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REVIEW – ‘Black Panther’ #23 the King is Back!

BlackPanther23Variant scaled

It’s almost hard to believe that Black Panther #22 by Ta-Nehisi Coates and Daniel Acuna released on March 25, 2020. Now, nearly a full year later, we’re finally getting issue #23, The book is worth the wait though, as the battle between the Wakanda that we know, called Wakanda Prime, and the Intergalactic Empire of Wakanda, heads quickly towards its climax.

This run by Coates, who is also writing Captain America, has had some mixed reactions from Black Panther fans. However, as we near the end of his time on the book with issue #25, I’m really appreciating the ambitious and innovative story that Coates and Acuna have been telling.

Black Panther #23 is available now at your local comic book shop! Spoilers below!

Black Panther #23 Variant Cover by Julian Tedesco
Black Panther #23 Variant Cover by Julian Tedesco

Writer: Ta-Nehisi Coates
Penciler: Ryan Bodenheim, Daniel Acuna
Cover Artist: Daniel Acuna
THE INTERGALACTIC EMPIRE OF WAKANDA – “WAKANDA UNBOUND” part 5: THE POWER OF THE NAMELESS! The Intergalactic Empire of Wakanda turned their legendary king into a slave. Now the king is restored — and after years of effort, the gates of the Empire will swing wide open as the Black Panther makes one final attempt to free the ranks of the Nameless across the five galaxies.

THE STORY

There’s a brief moment of respite in the battle between Wakanda Prime and the Intergalactic Empire of Wakanda. Emperor N’Jadaka, now inhabiting the newly resurrected body of Erik Killmonger, is struggling internally with the symbiote that gives him his powers and consequently fighting to maintain control of his forces. Meanwhile, T’Challa is consolidating his own forces, both from his Wakandan fighters, as well as with reinforcements from the superhero community. Everyone from Storm, to Riri Williams, to Miles Morales have joined the cause, and T’Challa gives a stirring speech inspired by the sacrifice of the galactic version of Nakia from the previous issue.

Meanwhile, Queen Ramonda heads to a mystical prison below Lake Nyanza. where what apparently are magical indigenous Wakandan beings have been held captive for eons. She appeals to them to join T’Challa’s fight against the Empire and offers reparations for their crimes of the past.

Finally, the four Orisha gods have mysteriously appeared just above Wakanda’s skyline with no explanation. As T’Challa, Ororo, Jericho and Shuri consult to determine the intent of the gods, Bast in human form suddenly shows up, opening a magical gate through which the Intergalactic Empire’s forces have invaded Wakanda.

Black Panther #23 Cover by Daniel Acuna
Black Panther #23 Cover by Daniel Acuna

THE GOOD

It was great to reconnect with this story again. With only 3 issues left in Coates’ run, this issue was a moment of rest and preparation before what I expect to be two final issues of intense action. Watching both T’Challa and N’Jadaka prepare their respective allies and forces felt like two chess masters mentally preparing for a final match. What was also fascinating was seeing how the uncontrollable elements, the gods, were factoring into their respective plans. T’Challa is known in the Marvel universe as a master strategist, but even he struggles with the unknown of whimsical gods who could completely shift the tide of any battle.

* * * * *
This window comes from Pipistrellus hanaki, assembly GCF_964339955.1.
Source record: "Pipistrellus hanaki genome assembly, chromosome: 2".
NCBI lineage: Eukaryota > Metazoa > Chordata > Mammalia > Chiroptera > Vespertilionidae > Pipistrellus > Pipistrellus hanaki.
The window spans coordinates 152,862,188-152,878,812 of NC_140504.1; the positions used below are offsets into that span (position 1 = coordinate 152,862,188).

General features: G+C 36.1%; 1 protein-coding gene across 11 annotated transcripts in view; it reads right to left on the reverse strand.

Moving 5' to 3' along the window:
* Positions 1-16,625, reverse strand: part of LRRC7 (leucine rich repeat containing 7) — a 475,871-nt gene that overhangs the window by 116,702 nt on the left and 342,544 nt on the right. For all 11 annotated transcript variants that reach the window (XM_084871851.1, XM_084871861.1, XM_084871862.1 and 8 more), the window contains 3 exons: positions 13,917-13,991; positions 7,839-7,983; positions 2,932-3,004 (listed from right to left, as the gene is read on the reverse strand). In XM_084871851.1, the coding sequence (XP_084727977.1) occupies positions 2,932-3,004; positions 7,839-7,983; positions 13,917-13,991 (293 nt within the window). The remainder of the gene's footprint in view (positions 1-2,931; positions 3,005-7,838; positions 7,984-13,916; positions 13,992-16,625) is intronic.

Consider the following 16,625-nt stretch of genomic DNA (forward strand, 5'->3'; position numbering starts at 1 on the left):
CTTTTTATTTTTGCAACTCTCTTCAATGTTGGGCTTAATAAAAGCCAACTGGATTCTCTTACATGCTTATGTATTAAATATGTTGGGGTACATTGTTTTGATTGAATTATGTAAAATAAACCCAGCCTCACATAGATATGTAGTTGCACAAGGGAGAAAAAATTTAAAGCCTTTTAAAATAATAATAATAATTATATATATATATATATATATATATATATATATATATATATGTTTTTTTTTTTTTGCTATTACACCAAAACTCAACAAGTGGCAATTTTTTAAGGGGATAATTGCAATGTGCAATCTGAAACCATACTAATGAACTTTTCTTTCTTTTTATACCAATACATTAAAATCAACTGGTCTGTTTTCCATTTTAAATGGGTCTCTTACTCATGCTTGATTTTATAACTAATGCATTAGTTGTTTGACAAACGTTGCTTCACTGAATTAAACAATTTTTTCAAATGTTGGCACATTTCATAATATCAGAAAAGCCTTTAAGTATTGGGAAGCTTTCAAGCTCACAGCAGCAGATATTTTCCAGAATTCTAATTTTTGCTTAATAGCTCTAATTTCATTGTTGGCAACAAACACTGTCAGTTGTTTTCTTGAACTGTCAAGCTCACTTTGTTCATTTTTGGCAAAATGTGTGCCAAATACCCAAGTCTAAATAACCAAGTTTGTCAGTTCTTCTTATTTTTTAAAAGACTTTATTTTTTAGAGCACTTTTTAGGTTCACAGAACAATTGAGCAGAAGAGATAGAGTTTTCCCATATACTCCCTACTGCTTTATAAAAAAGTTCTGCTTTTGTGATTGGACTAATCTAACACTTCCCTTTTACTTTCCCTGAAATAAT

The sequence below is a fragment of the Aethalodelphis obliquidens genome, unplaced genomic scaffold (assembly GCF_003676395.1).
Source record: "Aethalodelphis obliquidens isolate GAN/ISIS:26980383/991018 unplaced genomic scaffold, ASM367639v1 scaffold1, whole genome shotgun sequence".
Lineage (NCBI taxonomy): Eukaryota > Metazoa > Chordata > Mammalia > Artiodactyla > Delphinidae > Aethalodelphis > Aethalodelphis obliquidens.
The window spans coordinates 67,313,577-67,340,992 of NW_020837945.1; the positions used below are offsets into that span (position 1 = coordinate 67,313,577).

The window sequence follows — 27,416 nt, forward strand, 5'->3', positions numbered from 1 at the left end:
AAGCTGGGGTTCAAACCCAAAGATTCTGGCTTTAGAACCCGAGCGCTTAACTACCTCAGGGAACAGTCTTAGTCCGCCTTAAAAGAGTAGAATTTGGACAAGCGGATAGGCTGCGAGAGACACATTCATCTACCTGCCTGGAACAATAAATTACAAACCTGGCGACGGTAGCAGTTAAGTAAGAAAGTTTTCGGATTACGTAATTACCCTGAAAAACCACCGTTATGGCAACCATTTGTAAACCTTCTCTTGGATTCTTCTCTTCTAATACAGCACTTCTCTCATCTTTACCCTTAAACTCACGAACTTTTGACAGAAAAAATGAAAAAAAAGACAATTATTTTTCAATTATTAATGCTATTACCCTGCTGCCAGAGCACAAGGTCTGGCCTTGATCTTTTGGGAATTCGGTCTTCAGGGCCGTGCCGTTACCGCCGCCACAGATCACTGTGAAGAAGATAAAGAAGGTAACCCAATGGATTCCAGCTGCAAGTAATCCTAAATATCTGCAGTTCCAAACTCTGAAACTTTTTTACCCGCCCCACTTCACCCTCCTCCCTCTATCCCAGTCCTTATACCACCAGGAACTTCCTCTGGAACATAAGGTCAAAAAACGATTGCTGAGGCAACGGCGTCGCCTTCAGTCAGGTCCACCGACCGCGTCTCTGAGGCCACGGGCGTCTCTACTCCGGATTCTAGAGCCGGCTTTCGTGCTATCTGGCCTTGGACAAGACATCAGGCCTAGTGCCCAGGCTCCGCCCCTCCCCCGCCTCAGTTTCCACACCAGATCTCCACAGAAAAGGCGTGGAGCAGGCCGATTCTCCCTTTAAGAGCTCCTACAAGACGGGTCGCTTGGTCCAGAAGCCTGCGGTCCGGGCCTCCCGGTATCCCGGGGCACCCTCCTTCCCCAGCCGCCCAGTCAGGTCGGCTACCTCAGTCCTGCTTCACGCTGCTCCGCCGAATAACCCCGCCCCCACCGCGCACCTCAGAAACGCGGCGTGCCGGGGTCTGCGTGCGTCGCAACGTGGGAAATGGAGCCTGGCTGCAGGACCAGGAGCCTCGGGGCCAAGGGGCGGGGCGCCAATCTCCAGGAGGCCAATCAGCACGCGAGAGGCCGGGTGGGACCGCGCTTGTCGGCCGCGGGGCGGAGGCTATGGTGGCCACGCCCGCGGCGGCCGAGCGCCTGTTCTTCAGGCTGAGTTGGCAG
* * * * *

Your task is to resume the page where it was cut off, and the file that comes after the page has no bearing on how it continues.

Possibly the single most fascinating scenes were with Queen Ramonda and the imprisoned mystical indigenous beings. Their conversation about how the Wakandans stole their lands and Ramonda’s offer of reparations was so layered and weighty that only a writer like Ta-Nehisi Coates could navigate it. I’m going to miss Coates on this book for those moments.

THE BAD

There’s very little action in this issue. The standout moments are conversations between various characters, and T’Challa does little more than give an inspirational speech. That’s not necessarily what comic fans are used to.

This issue is the calm before the storm. And while Coates has to stay true to the way his story was laid out, it’s the unfair reality that the COVID induced one-year layoff between issues puts a lot of pressure on this issue to be amazing.

Coming back to this story at this point will be challenging for most readers. Not only do they have to refresh their memory with the issue immediately before it, but many may need to re-read the whole 22 issue run to make sense of everything. That’s a substantial burden on any comic fan.

THE POC-Y

Black Panther of course is the standard bearer of excellent diverse superhero storytelling. This issue is great on another level because it incorporates not only the Wakandan heroes that we know and love, but also brings in nearly every major Black superhero in Marvel Comics. They don’t do anything this issue, but it’s just exciting to see them all together, unified in their goal of defending Wakanda.

RATING – 3.5/5 Pocky

Pocky Rating 3.5

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Ron is the founder and Editor-in-Chief of POC Culture.  He is a big believer in the power and impact of pop culture and the importance of representation in media.

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